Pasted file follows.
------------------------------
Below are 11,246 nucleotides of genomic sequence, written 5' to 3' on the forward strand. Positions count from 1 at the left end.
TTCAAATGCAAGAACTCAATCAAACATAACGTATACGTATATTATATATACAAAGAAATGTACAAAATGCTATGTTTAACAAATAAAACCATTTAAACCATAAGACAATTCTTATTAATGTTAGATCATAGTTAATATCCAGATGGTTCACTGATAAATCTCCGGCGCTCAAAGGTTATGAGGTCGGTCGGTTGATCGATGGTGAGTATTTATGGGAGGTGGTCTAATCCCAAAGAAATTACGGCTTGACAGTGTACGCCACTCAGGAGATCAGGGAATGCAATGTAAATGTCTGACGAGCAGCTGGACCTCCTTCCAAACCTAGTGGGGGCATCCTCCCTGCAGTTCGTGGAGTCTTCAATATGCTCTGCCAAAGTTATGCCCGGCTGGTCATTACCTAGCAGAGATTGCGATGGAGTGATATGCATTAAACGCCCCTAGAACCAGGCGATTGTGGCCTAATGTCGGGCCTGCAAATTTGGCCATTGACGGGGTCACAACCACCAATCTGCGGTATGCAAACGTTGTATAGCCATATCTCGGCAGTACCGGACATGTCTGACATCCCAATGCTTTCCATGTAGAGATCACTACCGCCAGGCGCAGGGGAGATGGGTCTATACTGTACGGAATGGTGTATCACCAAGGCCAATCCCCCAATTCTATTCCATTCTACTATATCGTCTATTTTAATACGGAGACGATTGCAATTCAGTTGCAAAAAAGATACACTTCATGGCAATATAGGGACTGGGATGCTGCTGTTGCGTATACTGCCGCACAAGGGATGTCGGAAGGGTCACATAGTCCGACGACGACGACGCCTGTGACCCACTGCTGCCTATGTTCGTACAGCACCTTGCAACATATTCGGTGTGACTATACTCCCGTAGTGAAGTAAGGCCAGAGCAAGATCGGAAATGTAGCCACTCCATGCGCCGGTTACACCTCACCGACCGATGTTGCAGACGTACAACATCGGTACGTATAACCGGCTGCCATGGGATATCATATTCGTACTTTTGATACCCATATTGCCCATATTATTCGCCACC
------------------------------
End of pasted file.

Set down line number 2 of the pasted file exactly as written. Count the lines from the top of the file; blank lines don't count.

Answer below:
TTCAAATGCAAGAACTCAATCAAACATAACGTATACGTATATTATATATACAAAGAAATGTACAAAATGCTATGTTTAACAAATAAAACCATTTAAACCATAAGACAATTCTTATTAATGTTAGATCATAGTTAATATCCAGATGGTTCACTGATAAATCTCCGGCGCTCAAAGGTTATGAGGTCGGTCGGTTGATCGATGGTGAGTATTTATGGGAGGTGGTCTAATCCCAAAGAAATTACGGCTTGACAGTGTACGCCACTCAGGAGATCAGGGAATGCAATGTAAATGTCTGACGAGCAGCTGGACCTCCTTCCAAACCTAGTGGGGGCATCCTCCCTGCAGTTCGTGGAGTCTTCAATATGCTCTGCCAAAGTTATGCCCGGCTGGTCATTACCTAGCAGAGATTGCGATGGAGTGATATGCATTAAACGCCCCTAGAACCAGGCGATTGTGGCCTAATGTCGGGCCTGCAAATTTGGCCATTGACGGGGTCACAACCACCAATCTGCGGTATGCAAACGTTGTATAGCCATATCTCGGCAGTACCGGACATGTCTGACATCCCAATGCTTTCCATGTAGAGATCACTACCGCCAGGCGCAGGGGAGATGGGTCTATACTGTACGGAATGGTGTATCACCAAGGCCAATCCCCCAATTCTATTCCATTCTACTATATCGTCTATTTTAATACGGAGACGATTGCAATTCAGTTGCAAAAAAGATACACTTCATGGCAATATAGGGACTGGGATGCTGCTGTTGCGTATACTGCCGCACAAGGGATGTCGGAAGGGTCACATAGTCCGACGACGACGACGCCTGTGACCCACTGCTGCCTATGTTCGTACAGCACCTTGCAACATATTCGGTGTGACTATACTCCCGTAGTGAAGTAAGGCCAGAGCAAGATCGGAAATGTAGCCACTCCATGCGCCGGTTACACCTCACCGACCGATGTTGCAGACGTACAACATCGGTACGTATAACCGGCTGCCATGGGATATCATATTCGTACTTTTGATACCCATATTGCCCATATTATTCGCCACC